matter (g,h), and cerebellum (i,j). Scale bar: 25 mm. (B) As demonstrated by immunohistochemical staining of lysosomal-associated membrane-1
(LAMP-1), there was a marked reduction of LAMP-1 immunoreactivity in the brains after three IT injections of I2S (right panels) compared with
uninjected mice (left panels). There was a decrease in the number of LAMP-1 positive cells and lighter staining intensity in the cerebral cortex (a,b),
caudate nucleus (c,d), thalamus (e,f), white matter (g,h), and cerebellum (i,j). Scale bar: 25 mm. (C) A comparison of the mean LAMP-1 positive area
between uninjected and I2S (two or three IT injections) injected wild-type (WT) mice in the cerebral cortex (cortex), caudate nucleus (CP), thalamus
(TH), white matter (WM) and cerebellum (CBL). Data are represented as the mean 6 s.d. # P,0.05; * P,0.01; ** P,0.001.
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PLoS ONE | www.plosone.org9 January 2012 | Volume 7 | Issue 1 | e30341
data evaluation (radionuclide decay, scatter, randoms, etc.) were
made as in our previous studies .
3. Six-month Cynomolgus Monkey Study
Forty-eight male cynomolgus monkeys were randomized into
one of five groups. For the experimental design of the study, see
Table 2. All had catheters implanted in the subarachnoid space at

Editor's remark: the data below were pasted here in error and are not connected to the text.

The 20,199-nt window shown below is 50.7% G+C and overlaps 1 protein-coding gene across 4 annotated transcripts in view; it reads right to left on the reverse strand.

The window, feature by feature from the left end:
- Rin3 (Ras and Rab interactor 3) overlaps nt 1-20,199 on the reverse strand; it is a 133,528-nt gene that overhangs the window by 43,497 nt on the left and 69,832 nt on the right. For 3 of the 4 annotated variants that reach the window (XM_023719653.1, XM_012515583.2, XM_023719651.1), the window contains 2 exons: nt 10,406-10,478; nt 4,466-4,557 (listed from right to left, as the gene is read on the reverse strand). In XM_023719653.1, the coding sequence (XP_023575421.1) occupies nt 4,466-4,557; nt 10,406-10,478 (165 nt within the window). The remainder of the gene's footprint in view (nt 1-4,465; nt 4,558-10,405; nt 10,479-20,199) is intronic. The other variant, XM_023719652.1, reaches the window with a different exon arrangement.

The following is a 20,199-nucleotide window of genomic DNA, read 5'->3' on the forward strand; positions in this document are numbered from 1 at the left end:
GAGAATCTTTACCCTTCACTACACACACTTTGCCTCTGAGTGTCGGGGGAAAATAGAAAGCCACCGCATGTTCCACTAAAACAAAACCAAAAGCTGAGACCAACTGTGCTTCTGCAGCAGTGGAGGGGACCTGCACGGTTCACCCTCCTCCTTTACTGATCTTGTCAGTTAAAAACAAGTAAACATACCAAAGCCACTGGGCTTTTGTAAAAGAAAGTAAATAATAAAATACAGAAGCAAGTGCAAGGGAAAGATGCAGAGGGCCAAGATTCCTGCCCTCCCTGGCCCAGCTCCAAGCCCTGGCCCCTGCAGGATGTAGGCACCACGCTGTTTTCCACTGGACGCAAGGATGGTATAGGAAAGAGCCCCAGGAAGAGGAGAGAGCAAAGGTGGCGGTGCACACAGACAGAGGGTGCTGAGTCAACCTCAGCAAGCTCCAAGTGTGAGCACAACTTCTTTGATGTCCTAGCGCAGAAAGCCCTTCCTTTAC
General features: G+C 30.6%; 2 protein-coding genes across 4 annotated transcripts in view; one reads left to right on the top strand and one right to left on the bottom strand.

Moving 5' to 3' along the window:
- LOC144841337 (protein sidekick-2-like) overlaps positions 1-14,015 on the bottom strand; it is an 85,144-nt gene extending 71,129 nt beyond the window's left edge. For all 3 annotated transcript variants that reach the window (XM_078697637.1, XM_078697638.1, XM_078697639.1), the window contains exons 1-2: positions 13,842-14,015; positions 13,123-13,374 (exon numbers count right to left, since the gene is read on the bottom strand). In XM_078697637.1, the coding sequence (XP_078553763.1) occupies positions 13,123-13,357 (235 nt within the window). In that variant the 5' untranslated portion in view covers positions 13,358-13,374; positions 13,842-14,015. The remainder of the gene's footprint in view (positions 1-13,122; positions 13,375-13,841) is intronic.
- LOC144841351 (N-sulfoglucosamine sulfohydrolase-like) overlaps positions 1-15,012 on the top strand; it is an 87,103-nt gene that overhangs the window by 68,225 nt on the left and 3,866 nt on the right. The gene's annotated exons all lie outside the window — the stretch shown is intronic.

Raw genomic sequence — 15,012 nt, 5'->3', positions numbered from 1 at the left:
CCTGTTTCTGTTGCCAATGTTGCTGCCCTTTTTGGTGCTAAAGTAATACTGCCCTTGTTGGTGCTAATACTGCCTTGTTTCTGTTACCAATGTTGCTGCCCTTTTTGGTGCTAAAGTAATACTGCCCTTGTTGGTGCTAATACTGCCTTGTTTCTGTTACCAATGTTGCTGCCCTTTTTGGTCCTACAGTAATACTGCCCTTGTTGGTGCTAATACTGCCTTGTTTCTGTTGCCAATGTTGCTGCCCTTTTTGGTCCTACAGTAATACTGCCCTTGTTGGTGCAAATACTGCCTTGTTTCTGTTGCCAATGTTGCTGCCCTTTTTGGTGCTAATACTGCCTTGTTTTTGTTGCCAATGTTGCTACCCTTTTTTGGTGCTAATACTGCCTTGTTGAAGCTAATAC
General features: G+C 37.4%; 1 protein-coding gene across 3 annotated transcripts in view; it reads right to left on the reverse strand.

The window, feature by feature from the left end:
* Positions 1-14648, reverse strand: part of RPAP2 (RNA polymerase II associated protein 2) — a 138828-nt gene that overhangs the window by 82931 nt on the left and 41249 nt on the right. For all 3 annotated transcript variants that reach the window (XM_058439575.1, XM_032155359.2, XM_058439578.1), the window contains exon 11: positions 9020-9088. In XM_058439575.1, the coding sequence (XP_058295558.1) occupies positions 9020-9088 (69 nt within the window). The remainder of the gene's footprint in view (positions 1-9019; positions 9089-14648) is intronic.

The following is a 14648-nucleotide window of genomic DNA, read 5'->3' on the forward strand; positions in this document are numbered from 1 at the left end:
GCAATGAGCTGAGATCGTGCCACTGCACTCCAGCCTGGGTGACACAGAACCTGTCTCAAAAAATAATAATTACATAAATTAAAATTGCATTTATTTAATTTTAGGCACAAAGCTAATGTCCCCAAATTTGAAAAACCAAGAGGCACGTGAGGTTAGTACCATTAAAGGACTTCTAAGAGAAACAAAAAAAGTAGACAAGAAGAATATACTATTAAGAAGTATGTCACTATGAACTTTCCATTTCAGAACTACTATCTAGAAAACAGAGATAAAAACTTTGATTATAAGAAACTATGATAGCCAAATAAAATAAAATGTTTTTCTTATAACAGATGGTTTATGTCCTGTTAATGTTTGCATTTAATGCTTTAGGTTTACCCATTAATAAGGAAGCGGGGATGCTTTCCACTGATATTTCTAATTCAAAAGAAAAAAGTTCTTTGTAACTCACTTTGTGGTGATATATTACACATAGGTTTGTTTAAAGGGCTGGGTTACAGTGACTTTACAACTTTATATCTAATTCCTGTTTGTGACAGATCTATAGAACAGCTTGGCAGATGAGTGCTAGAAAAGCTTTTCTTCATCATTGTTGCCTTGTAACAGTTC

the lumbar spine that terminated in a SC titanium access port.
Prednisolone sodium succinate (intravenous [IV], 30 mg/kg) and
flunixin meglumine (intramuscular [IM], 2 mg/kg) were admin-
istered prior to the surgical procedure and monkeys were
pretreated with SC atropine sulfate (0.04 mg/kg), sedated with
ketamine hydrochloride (IM, 8 mg/kg; Ketalar, Pfizer, Inc. New
York, NY), intubated and maintained on approximately1 L/
minute of oxygen and 2% isoflurane. An incision was made over
the dorsal processes of the lumbar spine (L4, L5or L6), and a
hemilaminectomy was made for the insertion of a tapered
polyurethane catheter (58.4 cm in length with six side holes of
0.33 mm diameter) at L3, L4or L5. The catheter was inserted
through a small dural incision and was advanced approximately
10 cm anterograde to the area of the thoracolumbar junction. A
titanium SC port was attached to the IT catheter and implanted in
the SC tissue. Proper catheter placement was confirmed by
myelogram using Isovue-300 (0.8 ml; Bracco Diagnostics, Inc.,
Princeton, NJ). After recovering from surgery, animals received
butorphanol tartrate (IM, 0.05 mg/kg) and ceftiofur sodium (IM,
5 mg/kg twice daily [BID] for 2 d). IV infusions were initiated at
least 6 days after device implantation, with IT doses administered